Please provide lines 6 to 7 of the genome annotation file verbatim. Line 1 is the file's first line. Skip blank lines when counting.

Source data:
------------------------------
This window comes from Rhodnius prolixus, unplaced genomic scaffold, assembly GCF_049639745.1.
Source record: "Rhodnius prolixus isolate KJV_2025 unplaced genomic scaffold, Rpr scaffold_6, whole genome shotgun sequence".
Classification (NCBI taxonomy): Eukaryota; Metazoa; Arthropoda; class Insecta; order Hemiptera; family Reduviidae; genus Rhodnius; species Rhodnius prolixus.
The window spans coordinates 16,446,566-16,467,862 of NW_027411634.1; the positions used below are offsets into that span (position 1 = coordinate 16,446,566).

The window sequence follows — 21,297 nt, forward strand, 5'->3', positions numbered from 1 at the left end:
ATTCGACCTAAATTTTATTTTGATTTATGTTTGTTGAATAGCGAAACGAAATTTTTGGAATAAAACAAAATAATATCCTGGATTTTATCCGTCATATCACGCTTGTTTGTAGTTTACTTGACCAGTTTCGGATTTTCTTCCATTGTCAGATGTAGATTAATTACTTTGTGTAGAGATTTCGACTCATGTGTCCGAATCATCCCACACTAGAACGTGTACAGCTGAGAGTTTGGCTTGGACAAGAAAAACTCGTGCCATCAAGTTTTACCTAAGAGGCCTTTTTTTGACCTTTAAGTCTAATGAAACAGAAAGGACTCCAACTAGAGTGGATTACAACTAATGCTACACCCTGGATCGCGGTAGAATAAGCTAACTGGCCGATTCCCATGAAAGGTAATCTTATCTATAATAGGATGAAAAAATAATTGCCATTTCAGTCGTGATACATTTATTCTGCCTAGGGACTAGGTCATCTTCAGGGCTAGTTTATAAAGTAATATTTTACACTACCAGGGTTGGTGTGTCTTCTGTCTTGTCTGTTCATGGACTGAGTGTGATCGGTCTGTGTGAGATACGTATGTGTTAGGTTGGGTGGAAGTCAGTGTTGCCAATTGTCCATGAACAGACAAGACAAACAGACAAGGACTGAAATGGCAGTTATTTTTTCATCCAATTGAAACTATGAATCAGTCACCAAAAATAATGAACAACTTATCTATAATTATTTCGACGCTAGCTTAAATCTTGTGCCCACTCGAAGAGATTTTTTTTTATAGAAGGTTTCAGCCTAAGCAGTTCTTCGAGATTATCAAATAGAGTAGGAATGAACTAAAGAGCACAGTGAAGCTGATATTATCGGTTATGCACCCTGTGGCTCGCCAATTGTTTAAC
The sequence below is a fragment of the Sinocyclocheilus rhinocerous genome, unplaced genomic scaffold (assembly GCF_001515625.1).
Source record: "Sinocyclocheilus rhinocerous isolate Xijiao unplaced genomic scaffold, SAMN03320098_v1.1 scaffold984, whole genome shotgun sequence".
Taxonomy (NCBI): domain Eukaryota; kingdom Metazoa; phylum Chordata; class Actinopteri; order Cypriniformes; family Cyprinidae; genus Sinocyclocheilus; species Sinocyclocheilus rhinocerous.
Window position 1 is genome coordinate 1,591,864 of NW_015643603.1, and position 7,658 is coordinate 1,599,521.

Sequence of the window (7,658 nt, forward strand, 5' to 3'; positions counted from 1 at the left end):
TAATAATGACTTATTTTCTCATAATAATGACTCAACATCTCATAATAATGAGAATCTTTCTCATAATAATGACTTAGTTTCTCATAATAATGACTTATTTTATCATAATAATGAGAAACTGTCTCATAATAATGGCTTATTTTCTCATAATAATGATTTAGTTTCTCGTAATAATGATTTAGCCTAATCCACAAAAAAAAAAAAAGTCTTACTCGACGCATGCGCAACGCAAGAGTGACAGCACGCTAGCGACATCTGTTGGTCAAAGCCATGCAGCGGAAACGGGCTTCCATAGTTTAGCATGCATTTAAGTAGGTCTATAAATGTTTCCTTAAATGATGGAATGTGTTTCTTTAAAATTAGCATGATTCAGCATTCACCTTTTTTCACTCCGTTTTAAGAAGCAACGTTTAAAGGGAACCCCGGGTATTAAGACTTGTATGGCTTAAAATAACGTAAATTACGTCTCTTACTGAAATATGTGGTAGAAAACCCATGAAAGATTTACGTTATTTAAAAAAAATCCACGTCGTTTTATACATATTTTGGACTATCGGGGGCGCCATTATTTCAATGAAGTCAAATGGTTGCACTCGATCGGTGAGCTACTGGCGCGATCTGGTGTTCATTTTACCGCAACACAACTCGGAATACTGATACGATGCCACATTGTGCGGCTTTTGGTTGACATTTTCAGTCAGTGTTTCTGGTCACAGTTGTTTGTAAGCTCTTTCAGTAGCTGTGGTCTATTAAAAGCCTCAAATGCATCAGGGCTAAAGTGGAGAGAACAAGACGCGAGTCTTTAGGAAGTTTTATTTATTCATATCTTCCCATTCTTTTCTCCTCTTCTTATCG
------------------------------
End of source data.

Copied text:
ATTCGACCTAAATTTTATTTTGATTTATGTTTGTTGAATAGCGAAACGAAATTTTTGGAATAAAACAAAATAATATCCTGGATTTTATCCGTCATATCACGCTTGTTTGTAGTTTACTTGACCAGTTTCGGATTTTCTTCCATTGTCAGATGTAGATTAATTACTTTGTGTAGAGATTTCGACTCATGTGTCCGAATCATCCCACACTAGAACGTGTACAGCTGAGAGTTTGGCTTGGACAAGAAAAACTCGTGCCATCAAGTTTTACCTAAGAGGCCTTTTTTTGACCTTTAAGTCTAATGAAACAGAAAGGACTCCAACTAGAGTGGATTACAACTAATGCTACACCCTGGATCGCGGTAGAATAAGCTAACTGGCCGATTCCCATGAAAGGTAATCTTATCTATAATAGGATGAAAAAATAATTGCCATTTCAGTCGTGATACATTTATTCTGCCTAGGGACTAGGTCATCTTCAGGGCTAGTTTATAAAGTAATATTTTACACTACCAGGGTTGGTGTGTCTTCTGTCTTGTCTGTTCATGGACTGAGTGTGATCGGTCTGTGTGAGATACGTATGTGTTAGGTTGGGTGGAAGTCAGTGTTGCCAATTGTCCATGAACAGACAAGACAAACAGACAAGGACTGAAATGGCAGTTATTTTTTCATCCAATTGAAACTATGAATCAGTCACCAAAAATAATGAACAACTTATCTATAATTATTTCGACGCTAGCTTAAATCTTGTGCCCACTCGAAGAGATTTTTTTTTATAGAAGGTTTCAGCCTAAGCAGTTCTTCGAGATTATCAAATAGAGTAGGAATGAACTAAAGAGCACAGTGAAGCTGATATTATCGGTTATGCACCCTGTGGCTCGCCAATTGTTTAAC
The sequence below is a fragment of the Sinocyclocheilus rhinocerous genome, unplaced genomic scaffold (assembly GCF_001515625.1).